What was it like to audition? Especially after such dramatic roles in shows like Manhattan and House of Cards.
I have not stopped being terrified. I think I blacked out for the whole audition process, honestly. I have said many times, “I wanna do things that scare me.” I took that very literally and here we are. [Laughs.] But I was searching for something. Comedy was not necessarily the thing that I thought it would be, but I was searching for something that felt scary to me.
The audition process was a lot of dialogue. I auditioned with the wedding monologue, the big breakup scene with Joel, and the final stand-up. I left my first audition feeling like I’d sufficiently ended my career and was thrilled and surprised to be called back in and go out to L.A. to meet Amy and Dan. When I got the call, I thought I had the plague. I was dying of some mysterious illness, and couldn’t get out of bed for ten days or something. I had to cancel my callback with them because I literally couldn’t get out of bed, and I was so worried that they were just gonna move on. So, I rallied and a couple of days later I was like, “I’m gonna go,” and I was a disaster. I was sweating. I was so sick, I couldn’t touch anybody. My feet were sweating so much I had to take my shoes off part of the way through the audition.
I think I had no choice but to let go, you know? Nothing to hold on to.
In the wake of the Louis C.K. scandal, people have talked about how the comedy world can be a toxic boys’ club. Did you gain any insight into that by playing a female comedian?
For me — and maybe Amy feels differently about this — I feel like we haven’t really approached yet in this first season what it’s like for Midge to be a female comedian. So much of the first season is about her finding her voice. So that, as it relates to her as a comedian, will be something that gets further explored later.
Midge had these rose-colored glasses on. She has this trauma and everything shatters around her, so she’s just at the very beginning of even asking these questions about what it means to be a woman and what people expect of her and whether or not that’s okay with her. She’s noticing some hypocrisy in the way that we treat or talk about men and the way that we treat or talk about women. She’s feeling like there’s a double standard, but this is all such new information to her.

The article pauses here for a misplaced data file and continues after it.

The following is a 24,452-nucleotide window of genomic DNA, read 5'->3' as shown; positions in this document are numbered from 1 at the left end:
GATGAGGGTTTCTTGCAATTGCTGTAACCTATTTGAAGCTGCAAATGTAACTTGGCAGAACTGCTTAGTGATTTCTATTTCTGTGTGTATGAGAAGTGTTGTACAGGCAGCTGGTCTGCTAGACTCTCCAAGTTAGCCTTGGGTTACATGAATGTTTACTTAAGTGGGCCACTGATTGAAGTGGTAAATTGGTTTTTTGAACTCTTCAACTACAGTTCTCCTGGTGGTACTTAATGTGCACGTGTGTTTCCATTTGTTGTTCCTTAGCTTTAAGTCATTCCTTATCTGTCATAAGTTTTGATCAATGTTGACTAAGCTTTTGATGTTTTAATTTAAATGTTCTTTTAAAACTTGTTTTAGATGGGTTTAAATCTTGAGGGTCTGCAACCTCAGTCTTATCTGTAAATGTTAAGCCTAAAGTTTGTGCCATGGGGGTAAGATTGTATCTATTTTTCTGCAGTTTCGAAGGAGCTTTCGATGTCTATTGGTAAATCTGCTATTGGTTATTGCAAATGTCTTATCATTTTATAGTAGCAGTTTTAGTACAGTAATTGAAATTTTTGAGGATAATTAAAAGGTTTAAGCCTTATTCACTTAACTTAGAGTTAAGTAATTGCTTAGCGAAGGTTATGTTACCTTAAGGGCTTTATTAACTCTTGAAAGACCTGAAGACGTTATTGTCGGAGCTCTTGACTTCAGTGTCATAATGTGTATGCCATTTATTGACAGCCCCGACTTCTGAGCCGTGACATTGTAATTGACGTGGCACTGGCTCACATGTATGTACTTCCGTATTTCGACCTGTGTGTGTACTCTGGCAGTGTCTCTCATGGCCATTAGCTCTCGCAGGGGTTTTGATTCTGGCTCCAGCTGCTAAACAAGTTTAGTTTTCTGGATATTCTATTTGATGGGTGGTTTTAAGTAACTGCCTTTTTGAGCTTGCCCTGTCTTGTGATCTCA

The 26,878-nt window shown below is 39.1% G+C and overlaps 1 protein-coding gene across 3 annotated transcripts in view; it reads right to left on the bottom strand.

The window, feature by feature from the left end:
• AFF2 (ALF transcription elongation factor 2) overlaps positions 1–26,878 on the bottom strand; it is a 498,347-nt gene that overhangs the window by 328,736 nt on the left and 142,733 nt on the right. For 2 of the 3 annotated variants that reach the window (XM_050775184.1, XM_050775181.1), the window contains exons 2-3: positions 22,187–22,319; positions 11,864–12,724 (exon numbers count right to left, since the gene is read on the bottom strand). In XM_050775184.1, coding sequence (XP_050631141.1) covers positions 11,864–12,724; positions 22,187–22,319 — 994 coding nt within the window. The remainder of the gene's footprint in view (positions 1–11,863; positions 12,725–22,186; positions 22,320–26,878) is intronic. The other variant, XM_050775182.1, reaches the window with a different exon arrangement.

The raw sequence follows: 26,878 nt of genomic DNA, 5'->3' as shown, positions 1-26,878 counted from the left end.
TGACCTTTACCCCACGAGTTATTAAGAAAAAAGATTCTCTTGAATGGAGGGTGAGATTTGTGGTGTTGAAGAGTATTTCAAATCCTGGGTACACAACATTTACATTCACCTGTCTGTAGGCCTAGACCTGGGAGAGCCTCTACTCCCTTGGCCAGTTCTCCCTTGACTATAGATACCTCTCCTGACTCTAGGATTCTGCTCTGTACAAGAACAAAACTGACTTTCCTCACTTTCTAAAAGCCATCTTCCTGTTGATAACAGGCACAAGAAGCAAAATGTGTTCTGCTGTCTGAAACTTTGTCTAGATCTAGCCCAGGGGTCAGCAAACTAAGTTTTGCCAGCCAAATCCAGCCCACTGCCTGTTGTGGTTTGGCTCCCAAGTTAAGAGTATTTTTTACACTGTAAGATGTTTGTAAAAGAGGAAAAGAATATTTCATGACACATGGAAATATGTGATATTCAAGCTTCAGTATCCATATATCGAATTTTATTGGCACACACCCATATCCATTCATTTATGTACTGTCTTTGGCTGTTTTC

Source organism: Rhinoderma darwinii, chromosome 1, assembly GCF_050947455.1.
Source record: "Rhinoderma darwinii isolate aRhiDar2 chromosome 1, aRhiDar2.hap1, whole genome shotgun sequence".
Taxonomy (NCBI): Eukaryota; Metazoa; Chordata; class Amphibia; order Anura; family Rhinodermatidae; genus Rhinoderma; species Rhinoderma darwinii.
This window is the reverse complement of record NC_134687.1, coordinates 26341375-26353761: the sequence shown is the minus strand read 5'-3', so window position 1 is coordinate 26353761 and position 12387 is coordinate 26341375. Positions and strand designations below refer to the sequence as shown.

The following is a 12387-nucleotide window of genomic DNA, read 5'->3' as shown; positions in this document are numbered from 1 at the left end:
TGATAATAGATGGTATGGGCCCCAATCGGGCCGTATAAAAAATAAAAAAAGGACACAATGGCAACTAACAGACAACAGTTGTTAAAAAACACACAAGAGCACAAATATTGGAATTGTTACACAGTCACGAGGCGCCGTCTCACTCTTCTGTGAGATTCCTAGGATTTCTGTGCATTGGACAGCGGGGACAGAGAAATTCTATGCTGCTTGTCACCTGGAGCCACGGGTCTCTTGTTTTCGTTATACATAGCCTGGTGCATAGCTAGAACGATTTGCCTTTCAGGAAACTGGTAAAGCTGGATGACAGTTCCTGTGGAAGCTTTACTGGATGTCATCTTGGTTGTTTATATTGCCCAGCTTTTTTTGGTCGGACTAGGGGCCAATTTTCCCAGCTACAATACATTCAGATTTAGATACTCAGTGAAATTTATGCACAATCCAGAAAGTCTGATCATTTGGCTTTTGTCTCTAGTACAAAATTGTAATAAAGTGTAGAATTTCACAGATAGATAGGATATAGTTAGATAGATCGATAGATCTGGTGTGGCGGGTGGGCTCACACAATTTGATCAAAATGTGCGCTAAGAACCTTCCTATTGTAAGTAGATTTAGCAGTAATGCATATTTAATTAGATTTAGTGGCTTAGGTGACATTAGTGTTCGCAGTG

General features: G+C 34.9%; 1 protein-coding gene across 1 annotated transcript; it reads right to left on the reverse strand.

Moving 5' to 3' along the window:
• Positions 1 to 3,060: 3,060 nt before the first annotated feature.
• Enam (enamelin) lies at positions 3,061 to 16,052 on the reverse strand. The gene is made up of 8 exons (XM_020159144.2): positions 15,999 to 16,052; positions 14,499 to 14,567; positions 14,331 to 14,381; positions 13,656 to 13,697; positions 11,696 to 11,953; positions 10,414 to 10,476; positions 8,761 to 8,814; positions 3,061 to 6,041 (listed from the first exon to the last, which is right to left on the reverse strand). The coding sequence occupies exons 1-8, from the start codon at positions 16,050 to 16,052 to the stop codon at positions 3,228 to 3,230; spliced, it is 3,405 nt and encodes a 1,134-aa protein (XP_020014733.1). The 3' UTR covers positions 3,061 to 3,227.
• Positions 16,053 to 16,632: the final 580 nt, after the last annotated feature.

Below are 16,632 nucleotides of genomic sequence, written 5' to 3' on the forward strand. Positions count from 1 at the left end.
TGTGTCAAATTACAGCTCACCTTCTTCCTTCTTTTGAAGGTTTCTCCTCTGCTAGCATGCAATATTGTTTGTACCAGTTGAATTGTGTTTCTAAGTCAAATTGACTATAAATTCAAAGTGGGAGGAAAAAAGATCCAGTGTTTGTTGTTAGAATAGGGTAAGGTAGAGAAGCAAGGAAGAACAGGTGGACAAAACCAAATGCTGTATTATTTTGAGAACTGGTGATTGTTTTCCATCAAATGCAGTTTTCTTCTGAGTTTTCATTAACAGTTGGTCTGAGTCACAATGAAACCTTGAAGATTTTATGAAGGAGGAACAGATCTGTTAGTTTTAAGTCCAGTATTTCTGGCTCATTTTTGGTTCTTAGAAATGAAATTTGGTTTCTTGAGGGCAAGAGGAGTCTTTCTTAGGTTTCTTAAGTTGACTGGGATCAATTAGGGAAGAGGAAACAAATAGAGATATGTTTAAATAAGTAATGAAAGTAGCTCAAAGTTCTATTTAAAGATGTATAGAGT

Your character in Manhattan was a lesbian, and in House of Cards you played a prostitute. You’ve played a lot of characters who aren’t the typical ingenues or girlfriends. Is that something that you sought out, or just ended up walking into?
Both. Early on, you don’t have the luxury of a lot of choices. Sometimes you’re forced to do things that will advance your career and not necessarily things that fulfill you artistically, but I’ve been fortunate to do a lot of both.
[Midge] is very different from anything I’ve ever played before. When I was trying to put my finger on what that was, I realized I had never read a woman who is so unapologetically confident. Genuinely so. I’ve certainly never played one. That felt important to me, to represent that kind of woman who is more in line with the kinds of women that I know and love. It feels radical in a way that it shouldn’t anymore.
Your role in House of Cards helped launch your career. Have the stories about Kevin Spacey’s alleged sexual harassment and assaults changed your perception of that experience?
Well, the interesting thing about that show as it relates to me is that I never had a scene with Kevin. We’ve only met two or three times, so I have no personal opinion about Kevin that has been changed. My experience on the show was filled with so many joyous firsts. I was straight out of college. To be a part of something with David Fincher and Robin Wright, it was mind-blowing. My work with Michael Kelly, which is who I spent 98 percent of my onscreen time with, has forever changed me. He’s one of the nicest, generous, most supportive people and most talented actors I’ve ever met. Beau Willimon took such a chance on me. For me, there is nothing that could change my personal experience on that show.
I want to ask about Manhattan, which, similar to Maisel, was a detailed period piece. What was it like to be on that show?
It was one of the greatest ensembles I’ve ever had the chance to be part of. So many New York actors. A lot of theater actors. It felt like a team. We shot in Sante Fe, all together, not totally dissimilar from those characters. Brilliant writing. Brilliant directors. Brilliant people at the top. Tommy Schlamme and Sam Shaw. John Benjamin Hickey and Olivia Williams leading us. That gave me the bug for period pieces in a real way. I was such a nerd when it came to researching for that show. I read every book about the wives of Los Alamos. I’ve been very, very lucky.